But for nine consecutive years, there had been a downward-trend in gross profits for sales of wood-cased pencils. By 1985 wood-cased pencils accounted for 20% of business sales, but only 10.5% of the gross profit. In contrast, the company’s line of markers had the highest profit at 37% though they accounted for only 25% of business sales. Unless a dramatic remedy could be found, Eberhard Faber, Inc. considered dropping their core pencil business altogether.

In February, the company announced they were moving its pencil-assembly operations to Nogales, Mexico. By moving its complicated processes off-site, Eberhard Faber Inc. projected savings of more than one million dollars in manufacturing costs, though most of that recovery wouldn’t be realized until 1987. The move would also mean sending approximately 100 of 250 hourly-wage jobs to Mexico—something that employees, the workers’ union, and local newspapers found disagreeable, to say the least.

The news wasn’t all bad: sales for licensees of Eberhard Faber Inc. were encouraging, even with significant political and economic upheaval occurring in some of the countries in which they did business. Licensees included AMSPEC in the Philippines, FACELA in El Salvador, LAYCONSA in Peru, Fabrica Argentina de Lapices in Argentina, Izumya Co., Inc. in Japan, Squirell & Cia in Chile, and Escritura Dominicana S.A.

But success for 1986 would depend largely on the move to Mexico; one that would take place in an atmosphere of increased labor-management hostility, and in the midst of a downward-trend in sales of wood-cased pencils.

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Eberhard Faber: Mongols On Display

A company photo of Mongol pencils taken at the factory in Greenpoint, sometime in the early 1900s.

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Pencil Day, 2018

It’s also Good Friday, so…you know…

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It Takes A Village (Inn)

Service at the local Village Inn is just slow enough to get a little work done.

Yes, that is a World War II-era Eberhard Faber Mongol with a plastic ferrule. No, I didn’t bring my own potato peeler, it’s a pencil knife.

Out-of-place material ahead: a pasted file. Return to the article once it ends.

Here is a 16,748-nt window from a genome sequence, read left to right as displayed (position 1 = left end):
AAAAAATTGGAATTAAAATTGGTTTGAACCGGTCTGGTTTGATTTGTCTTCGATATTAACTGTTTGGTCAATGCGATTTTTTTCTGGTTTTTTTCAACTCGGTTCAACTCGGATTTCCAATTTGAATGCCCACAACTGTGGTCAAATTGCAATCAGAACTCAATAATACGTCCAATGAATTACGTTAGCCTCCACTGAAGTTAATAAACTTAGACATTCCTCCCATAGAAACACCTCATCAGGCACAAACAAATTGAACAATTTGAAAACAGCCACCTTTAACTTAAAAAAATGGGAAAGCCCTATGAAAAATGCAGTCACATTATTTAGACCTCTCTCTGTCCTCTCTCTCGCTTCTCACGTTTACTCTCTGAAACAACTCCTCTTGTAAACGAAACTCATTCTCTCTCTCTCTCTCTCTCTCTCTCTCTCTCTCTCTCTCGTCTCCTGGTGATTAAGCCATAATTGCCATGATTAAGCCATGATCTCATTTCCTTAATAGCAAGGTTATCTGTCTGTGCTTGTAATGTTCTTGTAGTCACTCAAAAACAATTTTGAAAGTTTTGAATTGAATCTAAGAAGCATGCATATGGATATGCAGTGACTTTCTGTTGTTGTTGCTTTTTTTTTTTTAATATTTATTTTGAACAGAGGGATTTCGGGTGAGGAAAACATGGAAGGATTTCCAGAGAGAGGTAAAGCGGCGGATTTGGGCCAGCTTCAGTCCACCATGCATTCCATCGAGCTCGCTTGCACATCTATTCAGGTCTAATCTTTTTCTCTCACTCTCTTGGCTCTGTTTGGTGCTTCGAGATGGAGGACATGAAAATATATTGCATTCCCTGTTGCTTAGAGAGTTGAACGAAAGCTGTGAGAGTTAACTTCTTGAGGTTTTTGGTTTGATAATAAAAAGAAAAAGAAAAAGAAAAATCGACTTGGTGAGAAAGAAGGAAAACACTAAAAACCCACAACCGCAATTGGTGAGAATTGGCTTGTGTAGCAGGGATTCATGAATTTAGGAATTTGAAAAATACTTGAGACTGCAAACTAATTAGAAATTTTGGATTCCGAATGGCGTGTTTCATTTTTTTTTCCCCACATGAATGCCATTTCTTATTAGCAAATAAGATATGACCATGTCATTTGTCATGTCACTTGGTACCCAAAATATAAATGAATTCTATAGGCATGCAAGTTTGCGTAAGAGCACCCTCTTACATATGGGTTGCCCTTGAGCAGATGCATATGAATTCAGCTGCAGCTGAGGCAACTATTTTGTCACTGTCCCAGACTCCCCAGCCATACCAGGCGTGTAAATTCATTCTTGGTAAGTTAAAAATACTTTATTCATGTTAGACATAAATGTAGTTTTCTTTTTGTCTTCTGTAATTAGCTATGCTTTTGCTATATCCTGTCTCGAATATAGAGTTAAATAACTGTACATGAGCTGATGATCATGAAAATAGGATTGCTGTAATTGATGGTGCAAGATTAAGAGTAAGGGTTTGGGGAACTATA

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Regarding The First Attachable Eraser, Part 3

A scan of the original, handwritten decision of the court regarding J.B. Blair’s patent, 1875.

The patents for the pencils and erasers I’ve mentioned so far are only a small sample of those filed and granted between 1858 and 1900. While diverse, what many of the earlier patents have in common is that they are incremental in nature, i.e. each has a small change here or there while the foundations of the invention are more or less consistent. By securing as many patents as they could, entrepreneurs expected to secure the rights to be the sole manufacturers of such rubber-tipped pencils, and sue those who were thought to be infringing on those rights. What they did not expect to happen during the course of those lawsuits, however, was for the courts to call into question whether Lipman’s original patent was legitimate to begin with.

1869
Hovey v. The Rubber Tip Pencil Company. Samuel and Elbridge Hovey took umbrage at a circular published by the Rubber Tip Pencil Company, which said in part:

“We caution all parties against purchasing any rubber tips or rubber tip pencils of any shape, style, kind, or brand, or the application, or connection in any manner or form, of a piece of rubber to the end of a pencil, causing it to assume the appearance or warrant the name of a rubber tip pencil; unless such goods are licensed under one of the above mentioned Letters Patent, or are labeled with the stamp of the Company.”

An injunction was issued in 1869 against the Rubber Tip Pencil Company, who in response filed a lawsuit in 1870. As a result the injunction was dismissed that same year. The Hoveys later appealed, but lost.

An interesting part of the Hoveys’ strategy was to call into question whether Lipman’s patent (which was owned by Reckendorfer, who was the treasurer of the Rubber Tip Pencil Company) was valid. The court did not render a direct opinion on that matter citing that a state court did not have the authority to overturn a patent, since patents are granted by the United States.

1872
I don’t know the precise date, but at some point Reckendorfer left the Rubber Tip Pencil Company. Since he co-founded the Eagle Pencil Company in 1872, I’m using that as the date. (NB: Berolzheimer, Illfelder, and Reckendorfer established a firm in New York around 1857, which was later incorporated as Eagle Pencil Company in 1868. In 1872 the company opened a plant in Yonkers, New York.) What left with him were his and Lipman’s patents, but the company retained Blair’s patent (as well as several others).

1872
Teile Müller is granted a patent for “Improvement in Attaching Rubber Erasers to Lead-Pencils” (US126224):

1874 (May)